Required Text and Readings

Barr, Donald A. (2014) Health Disparities in the United States: Social Class, Race, Ethnicity, and Health, Second edition.  The Johns Hopkins University Press, Baltimore.

Additional readings: In addition to the above textbooks, other course materials, including additional readings, will be posted to blackboard each week.  Readings should be completed for the week they are assigned.

Course requirements:

 Exams (80%)

 There will be three in-class exams worth 80 points each.  The in-class exams will cover all the readings and lecture materials covered prior to that exam. The format of the in-class exams will be multiple-choice, true/false, and short/medium-answer questions. Missed exams will be counted as zero unless arrangements are made in two-weeks advance.  Make-up exams will be given only if a physician’s note or other verifiable document is provided.

Class participation: In-class quizzes, in-class discussion and participation (20%)

The in-class component will be measured by pop quizzes and class participation.  There will be 10 pop quizzes given periodically at the instructor’s discretion, based on weekly readings, class discussions, and short-films shown during class (10%).   In addition, students will engage in short discussions or working sessions as a group during class and will submit a written report.  This report will include the discussion results and the names of students who participated in the discussion sessions.  In-class discussion and class participation will constitute 10% of semester grade. There will be no in-class make-up quizzes and discussion reports regardless of the reasons for absence.

Course policies

 Attendance:  

You are allowed three non-penalized absences during the semester.  Students who miss more than three classes, regardless of the reason, will have their semester grades reduced by one grade.

Make-up exams:

I will allow make-up exams for pre-approved reasons (e.g., observing religious holidays) or in the case of documented medical or other emergencies (death of significant others, job interviews, etc.). If you anticipate missing an exam, please make an arrangement with me at least two weeks in advance. Students who miss exams without prior approval or without a documented emergency will receive zero points on that exam.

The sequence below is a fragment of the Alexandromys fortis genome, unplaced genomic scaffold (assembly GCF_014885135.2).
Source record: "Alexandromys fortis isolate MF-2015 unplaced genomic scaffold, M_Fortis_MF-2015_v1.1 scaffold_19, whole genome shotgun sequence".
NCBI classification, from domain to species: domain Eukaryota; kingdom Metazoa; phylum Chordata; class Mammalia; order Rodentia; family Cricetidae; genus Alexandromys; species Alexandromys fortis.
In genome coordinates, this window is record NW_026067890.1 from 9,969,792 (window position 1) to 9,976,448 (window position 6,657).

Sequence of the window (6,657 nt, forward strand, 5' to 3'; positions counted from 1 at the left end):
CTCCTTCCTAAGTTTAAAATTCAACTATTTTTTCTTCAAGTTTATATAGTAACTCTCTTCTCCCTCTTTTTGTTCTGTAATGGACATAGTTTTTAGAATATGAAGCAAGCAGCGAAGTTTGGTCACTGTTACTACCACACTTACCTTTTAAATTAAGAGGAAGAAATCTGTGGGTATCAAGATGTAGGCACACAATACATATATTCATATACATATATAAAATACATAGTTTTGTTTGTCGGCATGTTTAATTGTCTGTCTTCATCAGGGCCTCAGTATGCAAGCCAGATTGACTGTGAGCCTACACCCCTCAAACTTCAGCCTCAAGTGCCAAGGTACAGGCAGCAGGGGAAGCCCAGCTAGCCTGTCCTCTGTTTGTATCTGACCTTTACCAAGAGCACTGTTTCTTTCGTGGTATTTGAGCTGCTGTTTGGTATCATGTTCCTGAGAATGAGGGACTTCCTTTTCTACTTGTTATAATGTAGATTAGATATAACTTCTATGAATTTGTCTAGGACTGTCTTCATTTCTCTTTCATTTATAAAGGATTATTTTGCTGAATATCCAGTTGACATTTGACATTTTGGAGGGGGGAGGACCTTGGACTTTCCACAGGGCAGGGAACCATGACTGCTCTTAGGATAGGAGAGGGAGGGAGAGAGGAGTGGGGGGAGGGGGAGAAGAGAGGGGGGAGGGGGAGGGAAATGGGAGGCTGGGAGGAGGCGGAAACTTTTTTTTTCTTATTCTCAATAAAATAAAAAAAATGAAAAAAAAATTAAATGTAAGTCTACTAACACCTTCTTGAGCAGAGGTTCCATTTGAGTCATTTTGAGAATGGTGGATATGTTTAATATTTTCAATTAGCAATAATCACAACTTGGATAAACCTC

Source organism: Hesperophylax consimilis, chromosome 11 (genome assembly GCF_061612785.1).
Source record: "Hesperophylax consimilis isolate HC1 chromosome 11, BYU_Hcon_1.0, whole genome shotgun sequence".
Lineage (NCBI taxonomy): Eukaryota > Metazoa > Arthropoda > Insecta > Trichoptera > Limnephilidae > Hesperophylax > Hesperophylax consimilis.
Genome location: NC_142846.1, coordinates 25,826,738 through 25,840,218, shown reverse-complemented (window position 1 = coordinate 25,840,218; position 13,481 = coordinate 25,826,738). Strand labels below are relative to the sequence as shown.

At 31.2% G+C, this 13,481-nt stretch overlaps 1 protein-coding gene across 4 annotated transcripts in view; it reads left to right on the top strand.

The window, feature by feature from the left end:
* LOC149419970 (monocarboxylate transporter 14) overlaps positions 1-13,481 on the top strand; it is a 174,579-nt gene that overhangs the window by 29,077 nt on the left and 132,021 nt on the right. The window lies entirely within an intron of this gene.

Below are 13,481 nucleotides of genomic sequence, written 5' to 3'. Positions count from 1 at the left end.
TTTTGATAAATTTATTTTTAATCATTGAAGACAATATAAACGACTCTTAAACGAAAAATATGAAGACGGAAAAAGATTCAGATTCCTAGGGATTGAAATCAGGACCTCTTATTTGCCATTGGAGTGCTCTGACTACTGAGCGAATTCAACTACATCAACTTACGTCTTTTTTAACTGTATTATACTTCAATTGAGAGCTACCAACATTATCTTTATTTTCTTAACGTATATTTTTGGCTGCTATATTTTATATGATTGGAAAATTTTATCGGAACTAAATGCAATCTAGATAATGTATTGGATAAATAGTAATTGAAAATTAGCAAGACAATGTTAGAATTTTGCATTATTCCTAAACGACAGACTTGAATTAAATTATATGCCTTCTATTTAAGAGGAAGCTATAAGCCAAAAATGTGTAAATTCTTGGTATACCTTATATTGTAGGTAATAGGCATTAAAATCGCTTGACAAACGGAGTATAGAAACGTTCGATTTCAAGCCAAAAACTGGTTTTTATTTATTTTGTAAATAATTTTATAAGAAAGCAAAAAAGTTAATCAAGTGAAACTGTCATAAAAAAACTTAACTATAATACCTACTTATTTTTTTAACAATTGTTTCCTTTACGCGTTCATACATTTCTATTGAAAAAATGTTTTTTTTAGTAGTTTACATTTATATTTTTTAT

Student conduct:  

Every student will be actively involved in classroom discussions. In order for everyone to feel comfortable voicing opinions or asking questions, a climate of tolerance and respect is essential.

Use of laptops in class for taking notes:  

Use of laptops and cell phone in class is not permitted.

Grading Scale

 

A         93-100  %        B+        87-89.9 %        C+        77-79.9 %        D+       67-69.9%

A-        90-92.9 %        B          83-86.9 %        C          73-76.9 %        D         63-66.9%

                                  B-        80-82.9 %        C-        70-72.9 %         D-        60-62.9%

 

 


SOC 352 • Social Movements

45465 • Young, Michael
Meets TTH 11:00AM-12:30PM UTC 3.132
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DESCRIPTION

Protests and social movements are vital to public life.  They are important sources of social change.  They may even be prophetic.  This course explores why people rebel, demonstrate, occupy public spaces, riot, bomb buildings, sign petitions, organize trade unions, demand equal rights, save baby seals, block abortion clinics, and burn draft notices.  In this course, we will ask what are protests and social movements?  Why do people start them and join them?  What are protesters motivated by?  Are they after personal or group rewards?  Do protesters act rationally or emotionally?

We will also ask what triggers protests or movements? What structures or shapes them?  Do they follow regular patterns of development?  What is the relationship between different movements? What affect do protests and movements have on society?  Do they provide valuable insights into society? Do they advance social justice? Do they contribute to our social wellbeing? Or do they lead to disorder and exact costs that outweigh benefits?  Might they foreshadow the future?